Aims: To assess the long-term effects of two treatment strategies (low threshold endoscopic desobstruction vs. conservative treatment) on urinary incontinence (UI) and urgency-frequency in boys. Methods: Boys with persistent overactive bladder symptoms treated in two tertiary referral centers between 2006 and 2009 were included. Treatment strategy in center 1 was urethrocystoscopy (UCS) and in case of obstruction urethral desobstruction and in center 2 conservative. The primary outcome was time to being dry during daytime, secondary outcomes were being dry both day and night and presence of urgency-frequency, using the “provisional” International Consultation on Incontinence Questionnaires Children's Lower Urinary Tract Symptoms (LUTS) questionnaire. Results: Median age at start of treatment was 8.0 (IQR 6.4-9.4) years in center 1 and 8.4 (IQR 6.0-10.1) years in center 2. At baseline daytime incontinence was present in 100/104 children (96%, center 1) and 37/44 (84%, center 2). In center 1, UCS was performed in 98 (93%) boys, with desobstruction in 93 (88%), while in center 2 these numbers were 16 (36%), and 5 (11%). There were no differences between groups after a mean follow-up of 5 years concerning dryness at daytime (HR 0.86, 0.56-1.30), dryness day and night (HR 0.72, 0.51-1.14), and presence of urgency-frequency (HR 0.67, 0.38-1.25). Conclusions: The benefit of a strategy including low-threshold UCS and endoscopic desobstruction in boys with urge incontinence and suspected infravesical obstruction to prevent LUTS and incontinence on the longer term could not be confirmed.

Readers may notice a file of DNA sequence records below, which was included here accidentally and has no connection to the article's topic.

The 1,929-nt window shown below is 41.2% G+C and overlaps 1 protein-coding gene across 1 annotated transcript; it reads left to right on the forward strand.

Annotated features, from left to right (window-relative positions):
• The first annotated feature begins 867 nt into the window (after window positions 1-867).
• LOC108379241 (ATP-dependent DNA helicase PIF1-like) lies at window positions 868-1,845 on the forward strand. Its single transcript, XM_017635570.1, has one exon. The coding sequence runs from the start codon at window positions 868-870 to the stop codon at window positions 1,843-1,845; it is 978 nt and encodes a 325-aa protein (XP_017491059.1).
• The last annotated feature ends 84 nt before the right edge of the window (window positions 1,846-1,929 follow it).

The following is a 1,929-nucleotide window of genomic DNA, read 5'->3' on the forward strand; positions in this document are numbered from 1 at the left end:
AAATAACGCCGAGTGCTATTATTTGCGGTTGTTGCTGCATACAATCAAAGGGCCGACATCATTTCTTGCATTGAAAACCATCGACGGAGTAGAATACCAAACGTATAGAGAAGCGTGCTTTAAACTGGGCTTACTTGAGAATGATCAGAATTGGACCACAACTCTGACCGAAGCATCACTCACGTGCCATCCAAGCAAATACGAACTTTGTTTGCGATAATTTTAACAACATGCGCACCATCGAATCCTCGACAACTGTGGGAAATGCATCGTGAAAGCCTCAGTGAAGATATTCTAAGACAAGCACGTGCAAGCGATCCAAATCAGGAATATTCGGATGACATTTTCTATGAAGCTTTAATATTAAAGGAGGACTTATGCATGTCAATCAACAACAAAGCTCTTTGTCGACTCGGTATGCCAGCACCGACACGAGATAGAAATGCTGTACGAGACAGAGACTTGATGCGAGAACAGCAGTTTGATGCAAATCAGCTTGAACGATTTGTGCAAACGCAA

boys, endoscopic treatment, long-term effect, overactive bladder, urethral obstruction,
Neurourology and Urodynamics
Erasmus MC: University Medical Center Rotterdam

Hennus, P.M.L. (Pauline M.L.), van den Hoek, J, Hoes, A.W, Groenwold, R.H.H, Bosch, J.L, de Jong, T.P.V.M, & de Kort, L.M.O. (Laetitia M.O.). (2017). Long-term effect of conservative treatment versus low threshold endoscopic desobstruction on urine incontinence and urgency in boys with persistent overactive bladder symptoms: A cohort study. Neurourology and Urodynamics, 36(7), 1924–1929. doi:10.1002/nau.23214